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Material Measurement Techniques and Characterization

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Overview of material measurement techniques and characterization research.

Overview of Electromagnetic Material Characterization:

The faculty and students of the Electromagnetics Laboratory have many years of experience in the electromagnetic characterization of materials. It has become common to synthesize the electromagnetic properties of materials to control the behavior of circuits and devices at RF, VHF, UHF, microwave and mm-wave frequencies. Examples include enhancing the performance of microwave integrated circuits, modification of scattering from material bodies, shielding for EMC purposes and improvement of antenna bandwidth. The synthesis of such materials is largely empirical, which consequently leads to the requirement for experimental measurement of their electromagnetic properties.

The materials are typically assumed to be linear and isotropic and the frequency dependence of their complex permittivities and permeabilities are measured. Two different measurement schemes, either bounded or free-field, are commonly used depending upon the nature of the materials being characterized. If the materials are solid and can be shaped appropriately, samples are placed in a transmission system (coaxial line, stripline or waveguide) and the terminal scattering parameters of the field applicator are measured. The scattering parameters of the material sample are subsequently de-embedded from the measured terminal parameters. Non-rigid materials such as foams are usually available only in large sheets, and their characteristics would be altered by placing them in a field applicator. Such materials are characterized by free-field measurements in which the back and forward scattering of an incident wave by material sheets are measured using an appropriate antenna system; this technique has the advantage that oblique wave incidence can be accommodated. Again the scattering parameters of the material sample are de-embedded from antenna terminal measurements.

In either measurement scheme the scattering parameters are measured over various frequency bands using an automatic network analyzer. Analytical expressions relate the sample-region scattering parameters to the complex permittivity and permeability of the material under test. By equating the analytical results to the experimental measurements at each frequency the desired material parameters can be extracted numerically.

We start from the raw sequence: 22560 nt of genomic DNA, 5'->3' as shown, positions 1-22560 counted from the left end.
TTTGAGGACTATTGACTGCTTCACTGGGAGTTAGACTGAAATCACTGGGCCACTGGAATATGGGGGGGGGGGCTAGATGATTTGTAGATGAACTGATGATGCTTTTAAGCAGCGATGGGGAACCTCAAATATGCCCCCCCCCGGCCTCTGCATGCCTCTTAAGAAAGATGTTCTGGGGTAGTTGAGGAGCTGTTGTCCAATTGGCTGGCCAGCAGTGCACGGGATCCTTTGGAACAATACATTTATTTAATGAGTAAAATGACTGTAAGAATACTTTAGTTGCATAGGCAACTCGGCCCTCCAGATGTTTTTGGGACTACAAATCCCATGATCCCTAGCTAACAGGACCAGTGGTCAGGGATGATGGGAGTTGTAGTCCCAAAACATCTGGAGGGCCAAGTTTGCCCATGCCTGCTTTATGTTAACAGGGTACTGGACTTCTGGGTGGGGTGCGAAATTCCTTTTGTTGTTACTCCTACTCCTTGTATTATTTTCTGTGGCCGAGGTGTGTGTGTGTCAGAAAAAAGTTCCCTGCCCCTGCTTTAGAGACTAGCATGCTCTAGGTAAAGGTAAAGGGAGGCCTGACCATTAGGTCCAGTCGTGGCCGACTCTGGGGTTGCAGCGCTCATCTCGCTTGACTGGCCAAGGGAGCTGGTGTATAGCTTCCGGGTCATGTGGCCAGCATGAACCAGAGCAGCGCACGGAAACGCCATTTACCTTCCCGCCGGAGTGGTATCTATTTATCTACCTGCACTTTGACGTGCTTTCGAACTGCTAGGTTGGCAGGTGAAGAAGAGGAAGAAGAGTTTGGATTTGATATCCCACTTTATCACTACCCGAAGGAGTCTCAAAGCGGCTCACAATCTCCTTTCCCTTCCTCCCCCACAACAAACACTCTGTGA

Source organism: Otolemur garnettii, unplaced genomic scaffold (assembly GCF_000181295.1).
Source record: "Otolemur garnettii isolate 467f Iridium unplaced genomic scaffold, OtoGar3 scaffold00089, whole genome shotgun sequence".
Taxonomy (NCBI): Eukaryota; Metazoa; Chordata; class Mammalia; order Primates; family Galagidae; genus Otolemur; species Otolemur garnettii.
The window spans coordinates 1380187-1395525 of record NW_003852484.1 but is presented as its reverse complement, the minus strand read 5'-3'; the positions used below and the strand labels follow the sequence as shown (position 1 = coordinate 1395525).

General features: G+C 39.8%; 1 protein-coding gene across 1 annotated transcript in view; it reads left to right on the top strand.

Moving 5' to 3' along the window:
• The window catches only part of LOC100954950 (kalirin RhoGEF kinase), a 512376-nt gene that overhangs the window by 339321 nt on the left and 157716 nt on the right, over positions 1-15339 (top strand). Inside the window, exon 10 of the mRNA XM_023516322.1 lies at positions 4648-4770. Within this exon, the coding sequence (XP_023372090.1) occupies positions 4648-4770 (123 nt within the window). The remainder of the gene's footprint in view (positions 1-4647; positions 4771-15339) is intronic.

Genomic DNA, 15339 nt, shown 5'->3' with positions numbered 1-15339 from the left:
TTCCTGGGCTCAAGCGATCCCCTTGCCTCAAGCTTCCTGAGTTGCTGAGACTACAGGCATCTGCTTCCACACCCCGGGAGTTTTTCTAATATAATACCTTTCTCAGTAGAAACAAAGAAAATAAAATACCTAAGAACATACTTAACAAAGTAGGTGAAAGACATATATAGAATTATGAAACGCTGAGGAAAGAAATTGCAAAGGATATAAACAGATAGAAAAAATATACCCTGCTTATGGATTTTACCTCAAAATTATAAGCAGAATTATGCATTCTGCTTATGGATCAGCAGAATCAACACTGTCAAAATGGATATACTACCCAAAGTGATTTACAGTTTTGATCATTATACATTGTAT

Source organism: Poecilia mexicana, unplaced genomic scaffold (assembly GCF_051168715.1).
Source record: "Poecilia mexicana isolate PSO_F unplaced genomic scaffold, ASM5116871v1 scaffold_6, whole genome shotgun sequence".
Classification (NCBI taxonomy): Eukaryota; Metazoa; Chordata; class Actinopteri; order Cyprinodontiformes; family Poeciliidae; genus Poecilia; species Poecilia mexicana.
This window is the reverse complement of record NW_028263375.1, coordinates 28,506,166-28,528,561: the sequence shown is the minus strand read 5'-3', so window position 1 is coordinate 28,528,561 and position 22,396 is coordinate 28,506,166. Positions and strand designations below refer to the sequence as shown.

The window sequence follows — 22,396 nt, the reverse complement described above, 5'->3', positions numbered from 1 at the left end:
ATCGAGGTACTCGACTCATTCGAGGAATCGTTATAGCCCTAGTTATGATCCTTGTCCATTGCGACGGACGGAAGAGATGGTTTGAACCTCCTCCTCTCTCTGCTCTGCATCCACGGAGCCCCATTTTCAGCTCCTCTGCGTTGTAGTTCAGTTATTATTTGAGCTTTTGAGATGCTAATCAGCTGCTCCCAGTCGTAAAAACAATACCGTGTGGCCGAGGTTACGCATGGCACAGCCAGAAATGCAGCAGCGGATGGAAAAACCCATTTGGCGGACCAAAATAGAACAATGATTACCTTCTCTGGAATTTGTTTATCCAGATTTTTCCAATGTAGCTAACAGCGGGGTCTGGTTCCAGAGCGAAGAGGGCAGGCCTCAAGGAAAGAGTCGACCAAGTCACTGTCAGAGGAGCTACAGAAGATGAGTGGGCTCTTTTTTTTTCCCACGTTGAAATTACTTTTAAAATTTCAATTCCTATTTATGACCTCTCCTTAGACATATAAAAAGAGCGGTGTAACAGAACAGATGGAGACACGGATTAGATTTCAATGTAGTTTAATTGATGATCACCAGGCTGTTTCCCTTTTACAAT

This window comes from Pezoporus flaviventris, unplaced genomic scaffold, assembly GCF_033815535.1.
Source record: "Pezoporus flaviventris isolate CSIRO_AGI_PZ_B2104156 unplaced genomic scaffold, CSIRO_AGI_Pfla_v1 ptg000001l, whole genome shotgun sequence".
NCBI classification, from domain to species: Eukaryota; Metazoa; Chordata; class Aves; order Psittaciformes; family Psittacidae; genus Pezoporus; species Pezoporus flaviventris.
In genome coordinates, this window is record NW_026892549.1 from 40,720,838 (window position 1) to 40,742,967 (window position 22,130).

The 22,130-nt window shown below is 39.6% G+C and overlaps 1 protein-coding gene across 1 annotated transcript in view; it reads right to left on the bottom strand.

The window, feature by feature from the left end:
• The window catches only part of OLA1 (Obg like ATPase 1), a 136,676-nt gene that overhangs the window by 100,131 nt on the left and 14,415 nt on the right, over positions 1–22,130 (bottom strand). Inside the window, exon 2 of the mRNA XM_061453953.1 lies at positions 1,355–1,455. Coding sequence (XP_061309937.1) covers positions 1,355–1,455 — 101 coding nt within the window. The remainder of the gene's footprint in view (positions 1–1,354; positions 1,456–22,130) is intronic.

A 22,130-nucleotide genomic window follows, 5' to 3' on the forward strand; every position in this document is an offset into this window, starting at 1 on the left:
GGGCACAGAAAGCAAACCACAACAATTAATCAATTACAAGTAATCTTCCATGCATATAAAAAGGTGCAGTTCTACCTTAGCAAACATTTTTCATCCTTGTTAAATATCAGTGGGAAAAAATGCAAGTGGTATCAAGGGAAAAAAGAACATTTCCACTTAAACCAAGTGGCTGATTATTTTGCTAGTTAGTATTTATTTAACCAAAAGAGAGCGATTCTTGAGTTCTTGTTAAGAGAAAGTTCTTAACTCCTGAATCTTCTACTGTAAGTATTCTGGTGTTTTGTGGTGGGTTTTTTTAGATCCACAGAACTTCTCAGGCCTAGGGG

The Electromagnetics Laboratory has been active in the design of appropriate field applicators. It has also developed elaborate schemes for de-embedding the material sample parameters from measurements of terminal scattering parameters as well as for the characterization of multi-layered materials. Calibration of the field-applicator or free-field measurement systems is an important consideration, and advances have been made in the development of calibration procedures.

History of Material Measurement Technique Development:

  • 1963 - 1980's -- K.M. Chen
    • Plasma diagnostics
    • Biological tissues: TEM cell
    • Superconductors: free space
    • Anisotropic composites: coaxial cavity, coaxial probe
  • 1990 - 2000's -- D.P. Nyquist
    • Magneto-electric materials: stripline, parallel plate, integrated optics guide
  • 1990 - Present -- Rothwell, Kempel, Balasubramaniam, Chahal
    • Magnetic (MagRAM) and dielectric materials: free space, waveguide, contact probe, THz
    • Metamaterials: free space, waveguide, antenna
    • Soils: coaxial waveguide
    • Biaxial and gyromagnetic materials: waveguide

Material Characterization Frequency Regimes:

  • 1 MHz - 1GHz
    • TEM Cell
    • Stripline
    • Material analyzer
  • 1 - 20 GHz
    • Stripline
    • Coplanar waveguide
    • Microwave Cavity
    • Free Space
    • Waveguide
    • Waveguide Probes
    • Coaxial Probe
    • Coaxial Waveguide
  • 20 - 40 GHz
    • Free Space
    • Wafer Probes
  • 50 - 110 GHz
    • Guided Wave
    • Free Space
    • Wafer Probes
  • 0.1 - 4 THz
    • Guided Wave
    • Free Space

Material Characterization Research: Material Types

  • Isotropic
    • Low-loss dielectrics
    • Circuit boards
    • Absorbers (Shielding)
    • MagRAM
    • R-cards
    • Superconductors
    • Biological Materials
    • Soils
  • Anisotropic
    • Ferrites
    • Plasmas
  • Artificial Materials
    • Honey Comb
    • FSSs
    • Layered dielectrics
    • RF Polymers
    • Metamaterials